alive variable, the saddle point matrices and the virtual boundaries. The merger routine is described in Algorithm 2 in pseudocode. The substructure merging is performed in exactly the same way, we just replace the relevance threshold by the saddle density threshold.
4 Scaling test
We use a previously run cosmological dark matter simulation with 512
^{3} particles for a scaling experiment. We restart the simulation from the output corresponding to redshift
\(z=0\) using various numbers of MPI tasks. Before
phew can run, we project the particle density onto the AMR grid using the CIC (CloudInCell, Hockney and Eastwood
1981) algorithm. Once we have constructed the gridbased density field, we run
phew with a density threshold of 80 times the cosmological critical density (noted
\(\rho_{\mathrm{crit}}\)) and a relevance threshold of 3. After merging the peak patches into Level 0 clumps (subhaloes), we merge to form haloes by applying a saddle threshold of
\(200 \rho_{\mathrm{crit}}\). The first column in Table
1 summarizes parameters and runtime statistics obtained for 1,024 tasks. We see a rich hierarchy of saddle points spread over many levels. The numbers of iterations necessary show that there is structure extending over several domain boundaries at every stage of the process (peak patches, clumps, haloes). Note that
phew finds
exactly the same structures, independent of the number of MPI tasks that have been used. This empirically confirms what we have described in Section
2.7. It is also worth mentioning that the iteration pattern looks surprisingly similar for the other 512
^{3} runs in our scaling experiment. The total number of necessary iterations increases from 35 to 45 when going from 32 to 2,048 tasks while it would be only 3 when for the serial algorithm. An example of the hierarchical structure that is found by
phew is shown in Figure
5 which depicts a halo with four levels of substructure taken from our scaling experiment.
Table 1
Parameters and some runtime statistics for the 1,024 task runs of the experiment
\(N_{\mathrm{parts}}\)

512
^{3}

1,024
^{3}

\(N_{\mathrm{tasks}}\)

1,024

1,024

Density threshold

\(80 \rho_{\mathrm{crit}}\)

\(80 \rho_{\mathrm{crit}}\)

Relevance threshold

3

3

Saddle threshold

\(200 \rho_{\mathrm{crit}}\)

\(200 \rho_{\mathrm{crit}}\)

Number of test cells

104,360,968

835,609,288

Number of density peaks

6,714,764

53,994,995

Number of relevant clumps

1,311,208

10,612,079

Number of haloes
^{*}

521,185

4,234,746

Runtime

8.0 s

38.9 s

Number of iterations for…


…watershed segmentation

7

9

…noise removal


Level 1

7

7

Level 2

5

6

Level 3

4

4

Level 4

2

3

Level 5

1

2

Level 6

1

1

Level 7

1

1

Level 8

1


…substructure merging


Level 1

4

3

Level 2

3

4

Level 3

3

3

Level 4

2

2

Level 5

1

2

Level 6

1

1

Level 7

1

×
In our numerical experiment,
phew was run five times in a row, for five main simulation time steps following the restart. We measure the total runtime of each call to
phew as well as the time spent on the different algorithmic steps. We find the variance of the runtimes to be negligible and conclude that the timings are stable. Note that the preliminary construction of the density field is performed inside the watershed segmentation block. However, the CIC algorithm is quick compared to the watershed segmentation. We also measure the amount of time necessary for each MPI task to write the properties of the structure inside its domain to disk.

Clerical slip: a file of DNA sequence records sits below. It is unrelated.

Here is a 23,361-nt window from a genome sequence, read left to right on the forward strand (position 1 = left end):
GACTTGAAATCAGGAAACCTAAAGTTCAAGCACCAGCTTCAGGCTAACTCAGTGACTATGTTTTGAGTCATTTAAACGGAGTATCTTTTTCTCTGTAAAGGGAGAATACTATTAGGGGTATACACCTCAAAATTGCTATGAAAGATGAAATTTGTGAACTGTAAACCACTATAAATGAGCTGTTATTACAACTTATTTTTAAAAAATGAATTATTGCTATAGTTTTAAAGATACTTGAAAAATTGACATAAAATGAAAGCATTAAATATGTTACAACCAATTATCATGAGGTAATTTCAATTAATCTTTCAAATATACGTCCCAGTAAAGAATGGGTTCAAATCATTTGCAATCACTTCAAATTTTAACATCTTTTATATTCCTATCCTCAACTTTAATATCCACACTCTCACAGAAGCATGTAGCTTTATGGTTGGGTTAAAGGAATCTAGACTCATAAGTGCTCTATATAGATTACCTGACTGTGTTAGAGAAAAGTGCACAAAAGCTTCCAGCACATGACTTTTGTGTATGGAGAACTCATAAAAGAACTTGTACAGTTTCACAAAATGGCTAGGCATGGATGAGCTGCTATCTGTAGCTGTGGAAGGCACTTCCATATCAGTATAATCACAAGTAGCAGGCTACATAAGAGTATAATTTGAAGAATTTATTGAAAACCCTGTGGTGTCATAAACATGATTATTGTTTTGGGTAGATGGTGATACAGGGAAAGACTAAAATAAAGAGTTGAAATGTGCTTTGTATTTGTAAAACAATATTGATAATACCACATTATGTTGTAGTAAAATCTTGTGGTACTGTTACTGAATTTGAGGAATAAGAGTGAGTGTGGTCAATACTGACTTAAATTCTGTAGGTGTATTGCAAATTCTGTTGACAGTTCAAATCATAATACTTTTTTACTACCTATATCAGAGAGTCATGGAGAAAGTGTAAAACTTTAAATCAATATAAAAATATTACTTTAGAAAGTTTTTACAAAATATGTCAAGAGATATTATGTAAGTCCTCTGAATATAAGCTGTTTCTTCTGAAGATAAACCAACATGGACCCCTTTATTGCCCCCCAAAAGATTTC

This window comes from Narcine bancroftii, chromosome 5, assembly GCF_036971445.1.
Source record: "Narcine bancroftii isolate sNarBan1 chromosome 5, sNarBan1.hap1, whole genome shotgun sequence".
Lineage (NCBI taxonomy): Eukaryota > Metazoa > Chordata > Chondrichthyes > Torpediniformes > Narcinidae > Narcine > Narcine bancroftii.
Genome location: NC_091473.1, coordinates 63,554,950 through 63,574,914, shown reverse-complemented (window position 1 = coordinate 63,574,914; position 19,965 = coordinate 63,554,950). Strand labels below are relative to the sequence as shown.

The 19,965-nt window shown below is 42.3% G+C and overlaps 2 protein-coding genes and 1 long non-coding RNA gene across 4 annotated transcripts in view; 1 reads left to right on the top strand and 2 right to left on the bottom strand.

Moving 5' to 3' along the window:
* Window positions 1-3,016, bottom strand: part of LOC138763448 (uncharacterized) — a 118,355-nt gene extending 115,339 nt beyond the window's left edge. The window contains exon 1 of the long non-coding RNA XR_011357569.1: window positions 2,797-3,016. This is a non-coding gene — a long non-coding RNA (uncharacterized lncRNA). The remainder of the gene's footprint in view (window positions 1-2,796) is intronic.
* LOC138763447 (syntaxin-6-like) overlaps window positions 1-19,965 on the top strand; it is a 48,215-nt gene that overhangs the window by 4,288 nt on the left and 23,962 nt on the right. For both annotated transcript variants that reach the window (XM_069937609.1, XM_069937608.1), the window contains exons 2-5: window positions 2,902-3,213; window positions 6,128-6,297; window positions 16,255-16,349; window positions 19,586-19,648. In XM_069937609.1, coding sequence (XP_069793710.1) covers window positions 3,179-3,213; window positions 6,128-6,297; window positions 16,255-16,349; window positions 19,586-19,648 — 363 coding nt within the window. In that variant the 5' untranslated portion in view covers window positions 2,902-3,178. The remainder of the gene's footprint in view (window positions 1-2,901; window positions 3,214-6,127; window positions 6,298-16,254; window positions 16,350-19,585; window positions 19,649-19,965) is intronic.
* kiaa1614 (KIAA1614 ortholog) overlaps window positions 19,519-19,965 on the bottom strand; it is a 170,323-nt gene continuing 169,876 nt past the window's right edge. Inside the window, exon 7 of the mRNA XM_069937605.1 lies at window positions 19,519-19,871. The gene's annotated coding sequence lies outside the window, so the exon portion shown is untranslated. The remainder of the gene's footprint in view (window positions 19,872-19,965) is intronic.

The runtimes for the various numbers of MPI tasks are plotted in the top two panels of Figure
6. The top panel shows satisfactory scaling of the overall algorithm up to 1,024 MPI tasks which is four times the numbers of tasks that were used to perform the original simulation. In this regime, the total runtime of
phew is dominated by the watershed segmentation and the saddle point search. The most costly operations inside those two blocks are the construction and access of neighbouring cells. The total workload of those blocks thus scales linearly with the number of test cells per MPI task.
×
The second panel in Figure
6 shows that the runtime of those two blocks does actually scale over the entire range of numbers of tasks that we have tested. It also shows that the second panel in Figure
6 shows that the merging procedures scale well up to 256 tasks. The scaling of the merging process in this region is mainly controlled by two effects: with a growing number of tasks, the load imbalance of the peaks between the different MPI tasks increases. This is unavoidable as the domain decomposition is optimised for all AMR cells, not for the test cells only, and even less for the peak patches. The second reason is the growing ratio of surface to volume as the computational box is divided in smaller parts. This results in more ghost peaks per active peak which causes a higher workload per active peak. Those two effects are quantified in the first two rows of Table
2.
Table 2
Runtime diagnostics for the parallelization of
phew
when various numbers of MPI tasks are used.
\(\pmb{N_{\mathrm{active}}}\)
and
\(\pmb{N_{\mathrm{ghost}}}\)
are the number of active peaks and ghost peaks respectively and
\(\pmb{N_{\mathrm{tot}}=N_{\mathrm{active}}+N_{\mathrm{ghost}}}\)
denotes the total number of peaks per MPI task.
\(\pmb{N_{\mathrm{sparse}}}\)
is the number of entries in the sparse saddle matrix and
\(\pmb{N_{\mathrm{collisions}}}\)
gives the number of hash table collisions. Sums, maxima and averages are taken over the all MPI tasks
\(\boldsymbol {N}_{\mathbf{tasks}}\)

32

64

128

256

512

1,024

2,048


Load imbalance
\((\frac{\max\{ N_{\mathrm{tot}} \}}{ \mathrm{avg} \{ N_{\mathrm{tot}}\}} )\)

1.4

1.5

1.8

2.4

2.8

3.3

3.9

Surface effect
\((\frac{\sum N_{\mathrm{ghost}}}{\sum N_{\mathrm{active}}} )\)

0.0087

0.012

0.016

0.021

0.030

0.040

0.055

Connectivity
\((\frac{\sum N_{\mathrm{sparse}}}{\sum N_{\mathrm{tot}}} )\)

9.4

9.4

9.4

9.3

9.3

9.3

9.2

\(\max \{ \frac{N_{\mathrm{ghost}}}{N_{\mathrm{active}}} \}\)

0.012

0.017

0.044

0.064

0.10

0.15

0.24